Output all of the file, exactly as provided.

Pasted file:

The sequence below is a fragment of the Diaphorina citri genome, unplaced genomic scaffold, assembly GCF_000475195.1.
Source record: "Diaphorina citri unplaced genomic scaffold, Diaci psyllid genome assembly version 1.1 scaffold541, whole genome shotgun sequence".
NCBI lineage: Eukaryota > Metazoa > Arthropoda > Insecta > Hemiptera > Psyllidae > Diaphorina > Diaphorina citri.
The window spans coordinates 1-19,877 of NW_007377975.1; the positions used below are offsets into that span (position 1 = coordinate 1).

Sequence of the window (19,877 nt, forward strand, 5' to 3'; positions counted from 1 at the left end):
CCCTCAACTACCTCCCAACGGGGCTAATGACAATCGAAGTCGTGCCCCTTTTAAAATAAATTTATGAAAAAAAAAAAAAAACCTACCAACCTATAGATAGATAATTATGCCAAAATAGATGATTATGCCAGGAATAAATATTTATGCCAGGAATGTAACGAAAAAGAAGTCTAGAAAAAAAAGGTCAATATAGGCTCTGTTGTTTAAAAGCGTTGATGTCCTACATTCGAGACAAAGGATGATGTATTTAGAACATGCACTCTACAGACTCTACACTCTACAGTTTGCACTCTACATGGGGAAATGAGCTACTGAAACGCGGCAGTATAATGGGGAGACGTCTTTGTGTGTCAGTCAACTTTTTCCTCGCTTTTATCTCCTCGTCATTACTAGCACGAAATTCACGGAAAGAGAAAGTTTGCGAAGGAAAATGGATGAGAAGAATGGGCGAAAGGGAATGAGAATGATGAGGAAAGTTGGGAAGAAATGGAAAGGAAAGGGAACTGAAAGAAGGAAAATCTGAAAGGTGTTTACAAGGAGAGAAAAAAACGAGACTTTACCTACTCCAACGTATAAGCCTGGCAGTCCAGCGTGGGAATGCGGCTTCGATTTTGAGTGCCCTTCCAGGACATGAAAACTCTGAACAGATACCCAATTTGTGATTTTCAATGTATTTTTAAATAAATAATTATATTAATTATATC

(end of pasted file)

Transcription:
The sequence below is a fragment of the Diaphorina citri genome, unplaced genomic scaffold, assembly GCF_000475195.1.
Source record: "Diaphorina citri unplaced genomic scaffold, Diaci psyllid genome assembly version 1.1 scaffold541, whole genome shotgun sequence".
NCBI lineage: Eukaryota > Metazoa > Arthropoda > Insecta > Hemiptera > Psyllidae > Diaphorina > Diaphorina citri.
The window spans coordinates 1-19,877 of NW_007377975.1; the positions used below are offsets into that span (position 1 = coordinate 1).

Sequence of the window (19,877 nt, forward strand, 5' to 3'; positions counted from 1 at the left end):
CCCTCAACTACCTCCCAACGGGGCTAATGACAATCGAAGTCGTGCCCCTTTTAAAATAAATTTATGAAAAAAAAAAAAAAACCTACCAACCTATAGATAGATAATTATGCCAAAATAGATGATTATGCCAGGAATAAATATTTATGCCAGGAATGTAACGAAAAAGAAGTCTAGAAAAAAAAGGTCAATATAGGCTCTGTTGTTTAAAAGCGTTGATGTCCTACATTCGAGACAAAGGATGATGTATTTAGAACATGCACTCTACAGACTCTACACTCTACAGTTTGCACTCTACATGGGGAAATGAGCTACTGAAACGCGGCAGTATAATGGGGAGACGTCTTTGTGTGTCAGTCAACTTTTTCCTCGCTTTTATCTCCTCGTCATTACTAGCACGAAATTCACGGAAAGAGAAAGTTTGCGAAGGAAAATGGATGAGAAGAATGGGCGAAAGGGAATGAGAATGATGAGGAAAGTTGGGAAGAAATGGAAAGGAAAGGGAACTGAAAGAAGGAAAATCTGAAAGGTGTTTACAAGGAGAGAAAAAAACGAGACTTTACCTACTCCAACGTATAAGCCTGGCAGTCCAGCGTGGGAATGCGGCTTCGATTTTGAGTGCCCTTCCAGGACATGAAAACTCTGAACAGATACCCAATTTGTGATTTTCAATGTATTTTTAAATAAATAATTATATTAATTATATC